Today I’ll take a step back from my series of posts on building an intellectual history of the South from 1965 until the 1990s—but not too much of a step. Instead, considering that for many of us the semester is coming to a close, I’d like to consider the ways in which historians maximize their time during the summer. It means different answers depending on where you are in your career as historian, but here I’ll sketch out my personal plan for the summer. By all means, as with any blog post, I hope to hear from readers as well, and gauge how historians use prime research and reading time in June, July, and early August.
First priority will be the start of comprehensive exams in the fall. Reading for both 19th and 20th century history, this will take up the bulk of my time. As it is, building reading lists is a wonderful opportunity to consider the gaps in your own knowledge and historiography. While the lists lean towards political and intellectual history, a diverse reading list is always a wonderful way to build a broad reading list. However, while the comps lists by themselves will be an arduous task, I won’t confine my reading to just those lists.
I have three book reviews also due early in the summer, so those books will occupy my time. But, beyond that, I’m going to devote considerable time to reading up on 20th century Southern history. While some of those books will be on my comps lists, my focus here is on recent works that have recently come out. One that I look forward to reading is the new Angie Maxwell work The Indicted South, which tackles questions of white Southern identity throughout the 20th century. While the book ends in the 1960s, it’ll still offer plenty to consider on the South during the Age of Fracture (for lack of a better term), as earlier manifestations of being Southern have to be considered, especially around issues of race, when asking how the South changes by the late 20th century.
Zandria Robinson’s This Ain’t Chicago, a book I’ve mentioned before, will also receive my attention during the summer. Conceptions of being African American in the 20th century deserve more than a monolithic definition. As I’ve written about before, considering what it means to be African American in the South versus other regions of the nation offers new ways of asking questions about the Civil Rights Movement, the Black Power era, and other moments in African American history. Thinking about the plight of poor white Southerners during this era as well is key to my work, and I’ll be reading such books as Southern Diaspora by James Gregory to help me in that area.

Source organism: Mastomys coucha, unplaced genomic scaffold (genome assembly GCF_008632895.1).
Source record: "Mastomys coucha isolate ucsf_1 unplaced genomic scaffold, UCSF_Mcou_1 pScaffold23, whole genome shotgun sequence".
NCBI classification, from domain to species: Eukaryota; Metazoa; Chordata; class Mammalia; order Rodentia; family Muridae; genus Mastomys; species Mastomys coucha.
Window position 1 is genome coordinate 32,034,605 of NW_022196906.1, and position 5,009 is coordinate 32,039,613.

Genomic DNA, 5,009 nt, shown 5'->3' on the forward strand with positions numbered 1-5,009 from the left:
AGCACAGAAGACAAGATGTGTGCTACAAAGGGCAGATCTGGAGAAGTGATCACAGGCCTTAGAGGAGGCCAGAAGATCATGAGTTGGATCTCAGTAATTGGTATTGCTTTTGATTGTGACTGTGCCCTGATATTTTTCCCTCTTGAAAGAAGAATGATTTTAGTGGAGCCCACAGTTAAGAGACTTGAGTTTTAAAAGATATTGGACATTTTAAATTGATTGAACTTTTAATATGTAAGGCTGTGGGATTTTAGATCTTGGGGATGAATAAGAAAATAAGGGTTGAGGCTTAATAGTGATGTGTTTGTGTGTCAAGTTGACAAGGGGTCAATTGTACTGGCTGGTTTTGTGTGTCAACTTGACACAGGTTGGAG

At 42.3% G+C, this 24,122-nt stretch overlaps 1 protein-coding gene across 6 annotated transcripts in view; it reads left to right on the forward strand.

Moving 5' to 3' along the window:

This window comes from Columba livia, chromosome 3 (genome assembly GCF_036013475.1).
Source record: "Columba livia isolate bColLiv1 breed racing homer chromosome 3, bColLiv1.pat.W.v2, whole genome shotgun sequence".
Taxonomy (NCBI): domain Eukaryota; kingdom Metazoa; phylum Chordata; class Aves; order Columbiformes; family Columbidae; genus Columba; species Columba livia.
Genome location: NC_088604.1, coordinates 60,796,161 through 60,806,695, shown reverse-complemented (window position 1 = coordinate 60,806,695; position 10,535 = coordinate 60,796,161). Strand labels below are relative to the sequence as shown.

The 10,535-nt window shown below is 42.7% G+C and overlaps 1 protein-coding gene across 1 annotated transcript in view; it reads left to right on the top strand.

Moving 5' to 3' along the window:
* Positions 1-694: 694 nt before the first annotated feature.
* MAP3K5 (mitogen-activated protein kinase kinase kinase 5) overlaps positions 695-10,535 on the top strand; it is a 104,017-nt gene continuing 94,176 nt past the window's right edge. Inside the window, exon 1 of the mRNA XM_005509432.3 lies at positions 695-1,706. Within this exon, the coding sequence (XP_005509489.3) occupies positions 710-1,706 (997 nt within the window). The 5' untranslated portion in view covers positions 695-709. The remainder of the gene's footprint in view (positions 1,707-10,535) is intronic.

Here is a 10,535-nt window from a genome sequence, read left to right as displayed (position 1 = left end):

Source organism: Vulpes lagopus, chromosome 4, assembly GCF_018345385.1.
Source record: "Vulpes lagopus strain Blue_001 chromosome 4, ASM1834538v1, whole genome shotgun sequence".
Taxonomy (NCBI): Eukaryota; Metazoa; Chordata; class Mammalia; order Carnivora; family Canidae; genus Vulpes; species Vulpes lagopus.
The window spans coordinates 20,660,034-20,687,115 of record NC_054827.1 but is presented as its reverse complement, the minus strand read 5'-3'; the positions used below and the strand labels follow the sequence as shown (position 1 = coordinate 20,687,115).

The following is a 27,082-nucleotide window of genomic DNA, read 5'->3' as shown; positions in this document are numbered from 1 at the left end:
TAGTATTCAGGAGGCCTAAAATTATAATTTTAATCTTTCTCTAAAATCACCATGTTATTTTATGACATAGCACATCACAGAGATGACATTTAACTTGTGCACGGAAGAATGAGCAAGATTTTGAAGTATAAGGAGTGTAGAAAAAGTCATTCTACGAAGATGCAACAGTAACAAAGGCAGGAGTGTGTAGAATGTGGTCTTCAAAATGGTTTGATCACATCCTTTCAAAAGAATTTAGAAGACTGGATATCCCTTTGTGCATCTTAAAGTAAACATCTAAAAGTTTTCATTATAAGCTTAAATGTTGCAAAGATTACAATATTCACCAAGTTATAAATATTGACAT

For a brief moment I’d like to consider the state of African American history as well. I’m going to finish Pero Dagbovie’s African American History Reconsidered once the summer starts. Dagbovie’s book asks some intriguing questions about how we conceptualize African American history, and would be useful for any scholar who asks the question, “So just how should we continue to do African American history?” I think a similar book on Southern history (and, perhaps, intellectual history) would be welcome as well. In addition to these items, they’ll be a few journal articles I’ll close read. They offer interesting historiographical and methodological questions, and it’s about time I start digging into my research articles folder on my laptop.
I want to spend the summer considering these big conceptual questions for the sake of my dissertation and, to a lesser extent, for articles I’ll be working on. Suffice to say the summer will be a busy time for me. And, frankly, it’s important to admit up front that beyond my comps reading I may not finish as much research work as I’d like. Being flexible as a scholar, even during the summer, is important. It’s easy to beat yourself up over not finishing something, as opposed to admitting it wasn’t done, adjusting your schedule accordingly, and continuing to work hard. Happy summer folks. Make sure it counts.